Twenty-eighteen was not the best of years, but it was not the worst of years. Some watchmakers managed to outdo themselves, and everyone else.
These are my picks for the year’s best, judged by a simple criteria: I have to like, respect or admire the watch more than most others unveiled during the year. Consequently, it’s varied list, ranging from the impressive but slightly unwieldy Triple Split, to the uber-nerd Charles Frodsham chronometer, to the all-gold and all cool G-Shock Full Metal.
A. Lange & Söhne Triple Split
The Triple Split isn’t a pretty watch, neither is it an imaginative watch, but it’s damn impressive, extreme German engineering. It edges out the Datograph Lumen, which is cool but not as notable technically.
A Double Split on steroids, the Triple Split can measure two simultaneous elapsed times of up to 12 hours, a feat that required 20% more movement parts than the Double Split, but in a watch that’s just 0.3mm thicker. The engineering, in short, is awesome. And the awesomeness is confirmed by the view of the movement from the back.
The Triple Split costs €139,000, a bit more than the Double Split but worth the stretch. Those lucky enough to land one will have to wait. Though delivery was slated for September, the first Triple Split ever only arrived in November. You can find out more about it here.
It’s also worth mentioning the 1815 ‘Homage to Walter Lange’, which while not as technically compelling, has a great deal of emotional appeal as being the watch made in the memory of the late Walter Lange.
Akrivia Chronomètre Contemporain
It was generally a pretty ordinary year for independent watchmaking, which makes the highlights stand out all the more. Widely regarded as one of the year’s best, the Chronometre Contemporain is good old fashioned watchmaking with a twist.
Though the movement decoration is par excellence, it has an imaginative, symmetrical layout as well as a eminently practical zero-reset hack seconds. Likewise for the enamel dial, which is traditional with a hint of Art Deco, but still contemporary.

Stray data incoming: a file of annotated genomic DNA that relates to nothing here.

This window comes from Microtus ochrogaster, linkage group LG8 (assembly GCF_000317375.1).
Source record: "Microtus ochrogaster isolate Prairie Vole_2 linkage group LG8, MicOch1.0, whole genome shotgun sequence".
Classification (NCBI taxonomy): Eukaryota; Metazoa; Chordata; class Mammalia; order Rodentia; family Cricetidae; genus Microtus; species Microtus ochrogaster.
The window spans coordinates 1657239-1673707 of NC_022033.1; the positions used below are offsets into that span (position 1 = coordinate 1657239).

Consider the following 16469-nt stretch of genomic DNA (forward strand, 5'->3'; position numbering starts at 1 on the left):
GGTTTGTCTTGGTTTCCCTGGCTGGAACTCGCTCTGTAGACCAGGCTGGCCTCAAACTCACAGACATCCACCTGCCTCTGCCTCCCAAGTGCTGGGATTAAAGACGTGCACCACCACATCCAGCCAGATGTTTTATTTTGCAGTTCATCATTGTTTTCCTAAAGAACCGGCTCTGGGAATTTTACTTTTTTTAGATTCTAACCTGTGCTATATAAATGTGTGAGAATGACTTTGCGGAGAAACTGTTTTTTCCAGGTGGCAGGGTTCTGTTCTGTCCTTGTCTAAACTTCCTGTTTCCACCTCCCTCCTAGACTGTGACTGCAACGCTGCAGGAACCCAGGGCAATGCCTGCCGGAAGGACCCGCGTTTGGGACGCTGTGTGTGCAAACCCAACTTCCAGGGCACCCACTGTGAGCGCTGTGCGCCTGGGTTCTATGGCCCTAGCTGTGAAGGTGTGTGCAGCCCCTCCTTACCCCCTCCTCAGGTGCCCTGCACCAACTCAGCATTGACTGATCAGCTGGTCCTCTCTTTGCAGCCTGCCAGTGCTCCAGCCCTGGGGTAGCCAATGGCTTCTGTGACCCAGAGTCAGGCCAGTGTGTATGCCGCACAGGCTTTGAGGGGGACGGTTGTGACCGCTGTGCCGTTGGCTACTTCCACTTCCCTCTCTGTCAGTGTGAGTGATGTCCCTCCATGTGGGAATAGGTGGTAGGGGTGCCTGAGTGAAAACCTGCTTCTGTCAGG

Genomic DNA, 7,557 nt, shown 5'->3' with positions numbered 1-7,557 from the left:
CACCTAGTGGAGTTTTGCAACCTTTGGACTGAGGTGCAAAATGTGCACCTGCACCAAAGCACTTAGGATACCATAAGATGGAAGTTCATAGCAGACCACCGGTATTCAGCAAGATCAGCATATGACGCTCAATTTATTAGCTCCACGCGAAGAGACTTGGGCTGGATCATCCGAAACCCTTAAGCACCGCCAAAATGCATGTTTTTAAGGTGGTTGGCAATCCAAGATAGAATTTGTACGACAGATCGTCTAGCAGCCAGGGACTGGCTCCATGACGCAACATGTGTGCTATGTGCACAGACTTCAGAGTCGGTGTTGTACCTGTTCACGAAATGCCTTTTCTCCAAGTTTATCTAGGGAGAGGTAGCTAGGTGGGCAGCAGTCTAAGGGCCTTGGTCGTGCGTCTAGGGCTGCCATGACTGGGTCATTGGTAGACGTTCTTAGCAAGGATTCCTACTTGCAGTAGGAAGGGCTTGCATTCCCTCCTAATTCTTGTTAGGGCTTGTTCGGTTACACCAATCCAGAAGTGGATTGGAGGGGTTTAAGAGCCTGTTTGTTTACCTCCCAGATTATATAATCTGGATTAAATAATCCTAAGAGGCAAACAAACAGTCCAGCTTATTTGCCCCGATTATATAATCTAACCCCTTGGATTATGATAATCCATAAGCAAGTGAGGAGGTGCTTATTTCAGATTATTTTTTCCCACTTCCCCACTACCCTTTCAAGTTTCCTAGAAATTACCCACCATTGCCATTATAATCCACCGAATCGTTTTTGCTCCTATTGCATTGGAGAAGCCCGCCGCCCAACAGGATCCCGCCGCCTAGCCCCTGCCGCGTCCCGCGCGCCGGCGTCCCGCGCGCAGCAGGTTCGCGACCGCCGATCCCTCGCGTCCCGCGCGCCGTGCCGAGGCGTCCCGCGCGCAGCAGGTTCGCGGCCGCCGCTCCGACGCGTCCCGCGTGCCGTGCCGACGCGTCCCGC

And it helps that it’s the creation of Rexhep Rexhepi, a modest, hardworking but talented watchmaker who might just be the next big thing. Being only in his early thirties Mr Rexhepi has a long road ahead of him, one that is full of promise but also pitfalls, as contemporary independent watchmaking has shown time and time again.
The origins and details of the watch are illustrated here, and the major improvements Mr Rexhepi has done to the watch are examined here.
Cartier Revelation D’une Panthere
While the Tank Cintree was my personal favourite (and a watch I was fortunate enough to buy), the greatest Cartier wristwatch of the year is undoubtedly the Revelation D’une Panthere. It’s a lady’s wristwatch with an ever changing face that is filled with a multitude of tiny gold spheres that trickle into forming an ephemeral panther’s head, depending on the motion of the wrist.
The technology behind the panther’s head is a secret but not hard to guess at. The spheres are probably suspended in a liquid with a density that is almost identical to the transparent mould that forms the outline of the panther’s head, making it seem seamless and invisible.
The only downside is the size of the watch, at 37mm in diameter and slightly thick it feels a bit chunky for what should be an elegant feminine wristwatch.
Retailing for just over US$100,000, the Revelation D’une Panthere is stiffly priced but completely unique.
Charles Frodsham Double Impulse Chronometer Wristwatch